Book #24

I read at some point over the summer a review in the NYRB of a book or two by Geoff Dyer. I bought both books on my Kindle because I’d read a novel by Dyer and enjoyed it immensely, and wanted to check out his non-fiction (I’m reading one now and digging it quite a bit, in fact). But I stray from my point, which I’ve made as yet no attempt to make: in the review there was a quote from one of the books under review, something about Dyer having “saved” Henry James for later in life, and then having discovered that he was incapable of reading Henry James in middle age because his brain was no longer up to the task.

That line set me to thinking about The Master, and how it had been nearly a decade since I’d read him–and the most recent attempt in my 30s hadn’t been a smashing success. I’d read The Outcry and found it dull and pointless, and had re-read The Spoils of Poynton and loathed it–and that was a novel I’d really enjoyed the first time around.

James is, of course, an acquired taste. I initially encountered him during a Senior Seminar course earning my first BA ages ago. The seminar topic was American Realism, and though I loved Frank Norris and William Dean Howells and Dreiser and others from that syllabus, it was James and The Ambassadors which really caught my attention. I spent the better part of the next decade reading the short fiction and novels; while getting my first MA I took a James class with Daniel O’Hara at Temple University, and thought and wrote about many of the novels and novellas I came to love passionately.

And then I drifted away from fussy old Henry. The Dyer review, however, sent me scrambling back to The Ambassadors, which I spent the last two months wrestling. Oh, those labyrinthine sentences! I think Dyer has a point–James is work, and if you are distracted at all by work or electronic gizmos or politics you may as well give up trying to fight your way through his late phase novels. I nearly killed myself with the effort.

But it was worth it. When his sentences aren’t painfully obtuse and pages long, they can be magnificently beautiful and deliciously ambiguous. His sinuous descriptions with their endless phrases constrict the reader like a boa, demanding close attention, but portraying the human tendency to fumble meaning and interpretation of others more accurately than any other author, realist or not. Once upon a time I “got” Chad Newsome; now I “get” Lambert Strether, and I feel intensely his life not lived, and his desire to escape vapid Protestant Woolett for the fantasy of Paris. Paris gets the best of Strether, and Chad and Madame de Vionnet abuse his good nature, but Strether takes it all in stride, and makes a profound sacrifice for his young charge. Though he failed in his mission, Strether will return home to face the consequences of his behavior; he gives up true happiness with Maria Gostrey in order to do what’s “right.” I’m attracted to his sense of duty and reliability, but don’t understand it. Strether should “live” as he advised Little Bilham to do; perhaps he thinks it’s too late? Perhaps he feels diminished by the way Europe treated his innocent New World naiveté?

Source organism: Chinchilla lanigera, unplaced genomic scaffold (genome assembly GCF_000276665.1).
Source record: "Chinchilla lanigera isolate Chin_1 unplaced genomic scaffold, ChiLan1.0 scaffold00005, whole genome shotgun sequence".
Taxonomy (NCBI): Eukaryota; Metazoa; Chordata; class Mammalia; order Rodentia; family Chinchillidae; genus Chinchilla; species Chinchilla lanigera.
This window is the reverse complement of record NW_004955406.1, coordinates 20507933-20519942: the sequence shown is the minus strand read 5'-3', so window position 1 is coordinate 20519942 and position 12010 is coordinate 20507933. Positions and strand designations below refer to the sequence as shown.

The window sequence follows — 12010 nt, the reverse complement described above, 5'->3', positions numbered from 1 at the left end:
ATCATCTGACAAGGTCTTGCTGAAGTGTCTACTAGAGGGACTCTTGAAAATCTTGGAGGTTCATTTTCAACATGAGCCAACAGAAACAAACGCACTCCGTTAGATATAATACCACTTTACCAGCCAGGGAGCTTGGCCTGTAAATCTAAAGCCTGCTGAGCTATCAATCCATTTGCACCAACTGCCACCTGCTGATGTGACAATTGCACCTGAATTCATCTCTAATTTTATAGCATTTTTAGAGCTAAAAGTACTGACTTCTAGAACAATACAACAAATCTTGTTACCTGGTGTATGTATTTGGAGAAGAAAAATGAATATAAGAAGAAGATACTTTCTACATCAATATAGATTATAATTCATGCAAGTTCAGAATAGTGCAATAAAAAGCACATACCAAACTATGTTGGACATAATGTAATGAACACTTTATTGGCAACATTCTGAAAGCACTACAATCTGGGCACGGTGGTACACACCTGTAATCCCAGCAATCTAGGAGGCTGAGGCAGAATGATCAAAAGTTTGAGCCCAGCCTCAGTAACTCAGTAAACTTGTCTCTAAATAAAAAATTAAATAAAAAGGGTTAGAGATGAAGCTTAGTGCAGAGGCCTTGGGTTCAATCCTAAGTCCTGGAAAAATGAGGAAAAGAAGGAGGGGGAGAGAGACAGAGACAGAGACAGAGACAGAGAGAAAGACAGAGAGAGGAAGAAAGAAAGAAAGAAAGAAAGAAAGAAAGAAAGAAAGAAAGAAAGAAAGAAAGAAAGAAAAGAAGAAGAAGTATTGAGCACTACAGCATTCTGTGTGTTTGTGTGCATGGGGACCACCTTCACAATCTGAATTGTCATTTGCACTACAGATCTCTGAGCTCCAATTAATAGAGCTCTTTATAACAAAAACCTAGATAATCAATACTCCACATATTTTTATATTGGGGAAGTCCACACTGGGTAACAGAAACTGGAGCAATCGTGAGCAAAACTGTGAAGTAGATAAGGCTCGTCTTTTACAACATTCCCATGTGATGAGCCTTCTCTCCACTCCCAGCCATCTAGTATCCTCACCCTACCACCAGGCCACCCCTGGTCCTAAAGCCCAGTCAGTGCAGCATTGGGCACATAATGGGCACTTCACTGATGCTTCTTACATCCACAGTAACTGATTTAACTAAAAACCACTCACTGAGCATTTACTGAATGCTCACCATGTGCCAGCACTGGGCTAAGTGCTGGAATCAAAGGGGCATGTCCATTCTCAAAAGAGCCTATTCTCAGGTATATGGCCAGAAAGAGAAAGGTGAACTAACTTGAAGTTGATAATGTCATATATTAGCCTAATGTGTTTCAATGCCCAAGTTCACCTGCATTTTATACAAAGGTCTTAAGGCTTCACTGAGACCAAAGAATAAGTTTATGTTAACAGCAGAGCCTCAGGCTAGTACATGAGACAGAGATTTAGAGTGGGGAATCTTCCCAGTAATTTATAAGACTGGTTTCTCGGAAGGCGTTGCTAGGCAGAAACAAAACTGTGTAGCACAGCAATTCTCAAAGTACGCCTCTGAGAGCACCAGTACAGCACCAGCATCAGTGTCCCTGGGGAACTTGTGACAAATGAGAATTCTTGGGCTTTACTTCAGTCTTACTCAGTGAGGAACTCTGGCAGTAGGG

At any rate, it will likely be a while before I re-read a late phase novel again–I’m not up to The Wings of the Dove or The Golden Bowl right now. Perhaps I’ll dial it back a bit and re-read The Portrait of a Lady, or What Maisie Knew? Or just stick to the stories, like “The Beast in the Jungle”? I can’t read what I want during the school year anyhow!

PS: I completely mis-remembered the climactic scene when Strether sees Chad and Madame de Vionnet in a boat. I’d imagined him sitting on Chad’s balcony witnessing the scene, and had forgotten its true setting. Indeed, an old brain!

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